Last year, Olympia Development officials said the estimated construction costs to build Little Caesars Arena had jumped to $627.5 million because of major upgrades. They said at the time $627.5 million might not be the ultimate cost as they continued to explore changes.

Representatives for the Ilitches’ Olympia Development of Michigan declined comment on the revised amount other than they will continue to use the $627.5 million figure, which is the amount signed with the main contractor overseeing the construction. Olympia Development adds up various costs differently than the city and doesn’t include the “soft costs” that are in the city’s total.

It also separates costs of associated structures and land from the actual arena. Earlier this year, Olympia Development said it would spend an additional $196 million for office and retail space and a parking garage surrounding the arena. That brings Olympia’s estimate to build the arena and related structures to $823.5 million. The company will be responsible for those added costs.

Neither the city nor Olympia would publicly comment on whether the new total provided by the city has anything to do with changes that would have to be made if the Pistons move their home court from the Palace of Auburn Hills.

Last week, the owner of the Pistons said the team was “getting close” on a deal to move the NBA franchise. Tom Gores hedged a bit on a deadline, but he added it was “fair” to say that discussions are aiming for the Pistons to play at Little Caesars Arena next season.

The lure of downtown and what’s good for the franchise are motivating factors, he said.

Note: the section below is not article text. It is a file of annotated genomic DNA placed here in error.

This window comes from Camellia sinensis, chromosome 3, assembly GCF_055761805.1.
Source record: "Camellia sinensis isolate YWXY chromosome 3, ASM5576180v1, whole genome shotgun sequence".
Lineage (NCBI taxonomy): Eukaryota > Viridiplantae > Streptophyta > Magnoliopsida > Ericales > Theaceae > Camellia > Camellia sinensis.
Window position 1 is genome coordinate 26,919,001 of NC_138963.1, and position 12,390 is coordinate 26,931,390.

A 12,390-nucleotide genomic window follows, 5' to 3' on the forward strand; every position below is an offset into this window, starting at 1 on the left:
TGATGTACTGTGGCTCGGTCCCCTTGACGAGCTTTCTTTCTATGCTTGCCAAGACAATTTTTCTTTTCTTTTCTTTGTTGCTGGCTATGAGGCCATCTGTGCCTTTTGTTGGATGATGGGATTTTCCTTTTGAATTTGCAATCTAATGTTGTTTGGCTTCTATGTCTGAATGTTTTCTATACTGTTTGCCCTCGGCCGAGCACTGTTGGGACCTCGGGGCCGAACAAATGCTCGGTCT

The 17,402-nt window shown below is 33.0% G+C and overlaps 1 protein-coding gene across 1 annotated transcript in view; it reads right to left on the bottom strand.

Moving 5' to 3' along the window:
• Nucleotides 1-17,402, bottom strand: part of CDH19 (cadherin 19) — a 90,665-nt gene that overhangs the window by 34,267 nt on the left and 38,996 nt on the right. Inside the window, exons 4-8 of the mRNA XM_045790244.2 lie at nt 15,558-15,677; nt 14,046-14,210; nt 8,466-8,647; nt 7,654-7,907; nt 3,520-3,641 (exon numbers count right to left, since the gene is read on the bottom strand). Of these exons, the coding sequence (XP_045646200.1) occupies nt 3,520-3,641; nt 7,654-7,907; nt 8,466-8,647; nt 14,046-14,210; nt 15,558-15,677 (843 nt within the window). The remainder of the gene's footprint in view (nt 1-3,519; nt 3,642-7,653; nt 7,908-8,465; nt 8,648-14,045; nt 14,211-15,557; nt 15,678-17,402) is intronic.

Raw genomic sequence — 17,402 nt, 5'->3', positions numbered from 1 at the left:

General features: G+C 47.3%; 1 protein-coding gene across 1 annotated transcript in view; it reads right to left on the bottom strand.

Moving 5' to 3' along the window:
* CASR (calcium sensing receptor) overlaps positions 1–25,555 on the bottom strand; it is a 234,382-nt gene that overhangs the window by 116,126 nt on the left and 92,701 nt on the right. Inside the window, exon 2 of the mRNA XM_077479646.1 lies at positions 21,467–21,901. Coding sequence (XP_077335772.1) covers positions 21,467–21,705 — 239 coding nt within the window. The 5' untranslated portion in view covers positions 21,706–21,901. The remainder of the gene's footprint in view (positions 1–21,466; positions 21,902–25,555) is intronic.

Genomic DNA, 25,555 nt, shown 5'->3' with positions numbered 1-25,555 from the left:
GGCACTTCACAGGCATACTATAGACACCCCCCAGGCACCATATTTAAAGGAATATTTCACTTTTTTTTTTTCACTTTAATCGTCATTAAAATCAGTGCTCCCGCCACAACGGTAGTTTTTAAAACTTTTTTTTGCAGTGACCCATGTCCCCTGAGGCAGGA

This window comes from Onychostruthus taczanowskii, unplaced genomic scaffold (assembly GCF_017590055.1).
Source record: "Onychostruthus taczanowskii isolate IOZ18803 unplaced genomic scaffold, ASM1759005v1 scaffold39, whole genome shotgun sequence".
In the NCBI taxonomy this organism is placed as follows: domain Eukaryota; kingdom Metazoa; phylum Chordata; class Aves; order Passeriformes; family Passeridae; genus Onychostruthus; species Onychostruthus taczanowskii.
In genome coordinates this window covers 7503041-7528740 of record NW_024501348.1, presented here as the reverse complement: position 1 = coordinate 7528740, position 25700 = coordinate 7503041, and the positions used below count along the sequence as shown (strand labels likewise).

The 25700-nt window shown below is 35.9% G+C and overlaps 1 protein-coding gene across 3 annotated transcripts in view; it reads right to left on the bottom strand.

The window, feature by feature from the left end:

“There is a lot going on down there. If you look at it, you can get the Lions, the Tigers, the Red Wings. There is a lot of activity,” Gores said.

The Little Caesars venue will have a “deconstructed” design with a glass-roofed concourse. That concourse, or atrium, will circle the arena and provide a street-like walkway with storefronts. The design also means other key elements of arena operations, such as a ticket office or team store, are developed outside the traditional venue structure.

Ancillary shops and restaurants will be open even when the arena isn’t being used for hockey or events. The arena sits in the middle of nearly 13 acres, located west of Woodward and east of Clifford, with Henry to the south and Sproat to the north.

The total bill for the arena and its associated structures will top $1 billion when the $336 million in interest for the bonds — to be paid by the Ilitches — is included.

The Barclays Center in Brooklyn, home to the NHL’s New York Islanders and the NBA’s Brooklyn Nets, cost $1 billion to build when it was completed in 2012. And renovations to Manhattan’s Madison Square Garden, home to the NHL’s New York Rangers and NBA’s New York Knicks, cost $1.1 billion when it was finished three years ago.